The understanding of the impact of thyroid hormones on lipid metabolism has been considerably improved. Thyroid hormone plays an important role in the regulation of lipid metabolism. Thyroid hormone deficiency represents a well-known cause of hypercholesterolemia in hypothyroid patients16. Therefore, carbimazole (an anti-thyroid hormone drug) was used in this study to cause a thyroid hormone deficiency which enables hypercholesterolemia to develop faster in the male albino wister rats. Administration of high cholesterol diet coupled with the antithyroid hormone drug, carbimazole caused a marked rise in the serum concentration of total cholesterol, triglyceride and LDL cholesterol, and significantly reduced the HDL cholesterol. Atorvastatin, as expected, significantly lowered the serum concentrations of TC, LDL and triglycerides, with an increase in HDL. The extract showed a very similar effect on the lipid profile with the lower extract concentration decreasing the total cholesterol more than the drug, and the higher concentration increasing the HDL a little higher than the drug, which seems to be responsible for the slightly higher total cholesterol concentration. Also, the high extract concentration group showed equal effect on the LDL as the drug. Although the mechanisms of this action by soy bean has not been fully elucidated or not fully understood. However, the plausible explanation for the anti-hyperlipidemic action of MEGM could be attributed to the singlula or combined hypolipidemic properties of one or more phytochemicals present in soybeans, such as isoflavones, peptides, flavonoids, phytic acid, soy lipids, soyasaponins, vitamins and more17 which are believed to be responsible for the observed changes.

Soy isoflavones also called phytoestrogens18, have a wide range of biochemical activities that probably act synergistically with the soy peptides to mediate favorable effects on lipid metabolism. Some of these include: potent inhibition of protein tyrosine kinase, endothelium dependent relaxation of arteries, action to regulate the expression of peroxisome proliferator-activator receptor gamma (PPAR-γ) and a variety of effects on insulin sensitivity18. Some researchers suggest that alteration in the ratio of serum glucagon to serum insulin may affect cholesterol metabolism17. They also have antioxidant activities and may decrease digestion and absorption of cholesterol through a direct inhibitory action on the digestive enzymes20. Setchell suggests that soy estrogens may contribute to the cholesterol-lowering effect of Glycine max since the administration of oral estrogens decreases serum cholesterol and LDL cholesterol concentrations21. This was supported by Anthony et al22. Soy peptides have also been suggested to play a major role in the anti-hyperlipidemic effects of Glycine max. According to Caroll, the amino acid composition of soy affects serum cholesterol concentrations; increases in arginine are accompanied by decreases in serum cholesterol concentrations23.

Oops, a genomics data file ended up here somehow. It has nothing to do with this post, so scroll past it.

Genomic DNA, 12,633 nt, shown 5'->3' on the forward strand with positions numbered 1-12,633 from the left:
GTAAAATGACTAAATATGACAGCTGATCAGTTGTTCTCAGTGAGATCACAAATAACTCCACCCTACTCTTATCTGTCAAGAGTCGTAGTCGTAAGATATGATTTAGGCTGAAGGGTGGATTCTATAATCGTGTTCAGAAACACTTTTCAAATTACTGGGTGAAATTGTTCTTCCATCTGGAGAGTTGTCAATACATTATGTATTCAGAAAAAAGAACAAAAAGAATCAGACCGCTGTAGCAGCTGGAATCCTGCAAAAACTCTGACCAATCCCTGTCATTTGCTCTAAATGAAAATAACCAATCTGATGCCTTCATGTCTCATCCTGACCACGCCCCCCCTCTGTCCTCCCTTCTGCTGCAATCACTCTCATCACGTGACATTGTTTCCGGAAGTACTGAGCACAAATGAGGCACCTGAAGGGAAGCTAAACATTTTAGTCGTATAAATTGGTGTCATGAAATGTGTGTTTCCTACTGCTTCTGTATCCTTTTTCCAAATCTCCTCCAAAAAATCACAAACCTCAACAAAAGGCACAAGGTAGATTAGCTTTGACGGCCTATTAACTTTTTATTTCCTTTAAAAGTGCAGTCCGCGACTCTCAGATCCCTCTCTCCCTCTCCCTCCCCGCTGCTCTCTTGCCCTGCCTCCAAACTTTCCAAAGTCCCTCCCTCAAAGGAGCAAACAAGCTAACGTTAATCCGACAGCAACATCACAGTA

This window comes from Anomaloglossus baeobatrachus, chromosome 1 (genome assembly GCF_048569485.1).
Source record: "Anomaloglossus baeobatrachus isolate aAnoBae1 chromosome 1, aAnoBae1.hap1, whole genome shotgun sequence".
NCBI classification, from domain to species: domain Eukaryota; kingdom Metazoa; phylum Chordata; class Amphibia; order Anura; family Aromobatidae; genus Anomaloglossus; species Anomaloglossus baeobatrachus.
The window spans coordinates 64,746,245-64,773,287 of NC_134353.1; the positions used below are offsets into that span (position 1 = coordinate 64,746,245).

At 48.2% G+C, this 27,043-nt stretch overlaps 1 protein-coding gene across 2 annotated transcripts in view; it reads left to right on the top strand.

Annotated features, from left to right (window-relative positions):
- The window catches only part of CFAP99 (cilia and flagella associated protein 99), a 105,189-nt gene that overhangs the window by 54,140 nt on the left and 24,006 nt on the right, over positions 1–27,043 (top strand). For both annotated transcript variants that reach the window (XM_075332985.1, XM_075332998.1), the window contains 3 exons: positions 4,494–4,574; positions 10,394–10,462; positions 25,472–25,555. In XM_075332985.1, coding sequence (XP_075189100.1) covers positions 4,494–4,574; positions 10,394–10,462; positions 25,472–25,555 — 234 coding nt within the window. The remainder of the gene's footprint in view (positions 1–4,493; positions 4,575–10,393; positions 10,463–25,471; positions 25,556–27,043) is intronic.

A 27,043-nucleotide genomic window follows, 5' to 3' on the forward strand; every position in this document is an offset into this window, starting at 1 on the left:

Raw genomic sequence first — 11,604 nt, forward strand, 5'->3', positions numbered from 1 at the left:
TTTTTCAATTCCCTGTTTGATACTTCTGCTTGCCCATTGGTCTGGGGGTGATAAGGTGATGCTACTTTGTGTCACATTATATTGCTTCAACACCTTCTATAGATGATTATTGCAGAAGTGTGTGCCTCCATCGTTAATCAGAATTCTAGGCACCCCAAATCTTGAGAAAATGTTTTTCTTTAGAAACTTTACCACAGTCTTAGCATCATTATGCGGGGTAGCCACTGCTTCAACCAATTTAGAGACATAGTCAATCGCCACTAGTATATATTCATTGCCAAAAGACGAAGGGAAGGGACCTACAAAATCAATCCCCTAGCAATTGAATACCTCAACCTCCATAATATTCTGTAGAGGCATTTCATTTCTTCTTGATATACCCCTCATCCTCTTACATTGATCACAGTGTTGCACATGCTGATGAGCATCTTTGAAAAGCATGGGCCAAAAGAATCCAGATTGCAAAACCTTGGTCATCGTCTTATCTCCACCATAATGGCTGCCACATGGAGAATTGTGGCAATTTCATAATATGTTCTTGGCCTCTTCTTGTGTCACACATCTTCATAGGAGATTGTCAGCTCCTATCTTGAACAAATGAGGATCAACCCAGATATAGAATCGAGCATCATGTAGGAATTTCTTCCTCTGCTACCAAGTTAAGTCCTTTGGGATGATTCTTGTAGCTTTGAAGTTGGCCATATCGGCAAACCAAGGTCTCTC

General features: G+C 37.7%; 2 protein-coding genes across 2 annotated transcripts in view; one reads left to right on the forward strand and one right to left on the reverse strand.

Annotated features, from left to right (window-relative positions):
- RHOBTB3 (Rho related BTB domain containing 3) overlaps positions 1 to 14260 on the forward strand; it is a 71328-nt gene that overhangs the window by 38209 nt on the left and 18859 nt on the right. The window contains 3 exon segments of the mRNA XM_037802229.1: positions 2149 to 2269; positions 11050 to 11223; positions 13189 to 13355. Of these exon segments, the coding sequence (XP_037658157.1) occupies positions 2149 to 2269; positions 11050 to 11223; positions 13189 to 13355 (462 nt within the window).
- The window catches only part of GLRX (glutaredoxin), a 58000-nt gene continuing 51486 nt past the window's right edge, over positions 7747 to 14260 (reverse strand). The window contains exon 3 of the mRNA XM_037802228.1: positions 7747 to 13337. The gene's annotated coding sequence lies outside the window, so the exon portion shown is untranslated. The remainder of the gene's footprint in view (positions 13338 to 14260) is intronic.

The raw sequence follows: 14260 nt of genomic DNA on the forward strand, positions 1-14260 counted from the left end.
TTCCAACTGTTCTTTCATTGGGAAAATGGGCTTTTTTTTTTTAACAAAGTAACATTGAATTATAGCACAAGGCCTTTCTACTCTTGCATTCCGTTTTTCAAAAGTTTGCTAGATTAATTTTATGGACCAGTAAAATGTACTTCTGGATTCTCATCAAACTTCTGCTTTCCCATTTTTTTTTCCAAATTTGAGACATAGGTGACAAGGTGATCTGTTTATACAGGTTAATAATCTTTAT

The hypocholesterolemic effects of soy soya saponins have long been recognized24. Two mechanisms by which saponins can affect cholesterol metabolism were suggested. Firstly, some saponins form insoluble complexes with cholesterol and inhibit intestinal absorption of both endogenous and exogenous cholesterol. Secondly, saponins can interfere with the enterohepatic circulation of bile acids by forming mixed micelles, thereby effectively blocking the re-absorption of bile acids from the terminal ileum25.

Phytosterols have long been known to reduce intestinal cholesterol absorption, leading to decreased blood LDL-cholesterol levels and lower cardiovascular disease risk. They are not systemically absorbed, and so are thought to act primarily in the intestinal lumen. As cholesterol analogs phytosterols compete for cholesterol in absorptive micelles resulting in reduced solubility of cholesterol26. A number of studies have proposed a phytosterol / phytostanol action on cholesterol esterification and lipoprotein assembly (ACAT, apoB), cholesterol internalization (NPC1L1, ANXA2), cholesterol synthesis (HMGCoA reductase, C-24-reductase) and removal of apoB100-containing lipoproteins (LDLr)27.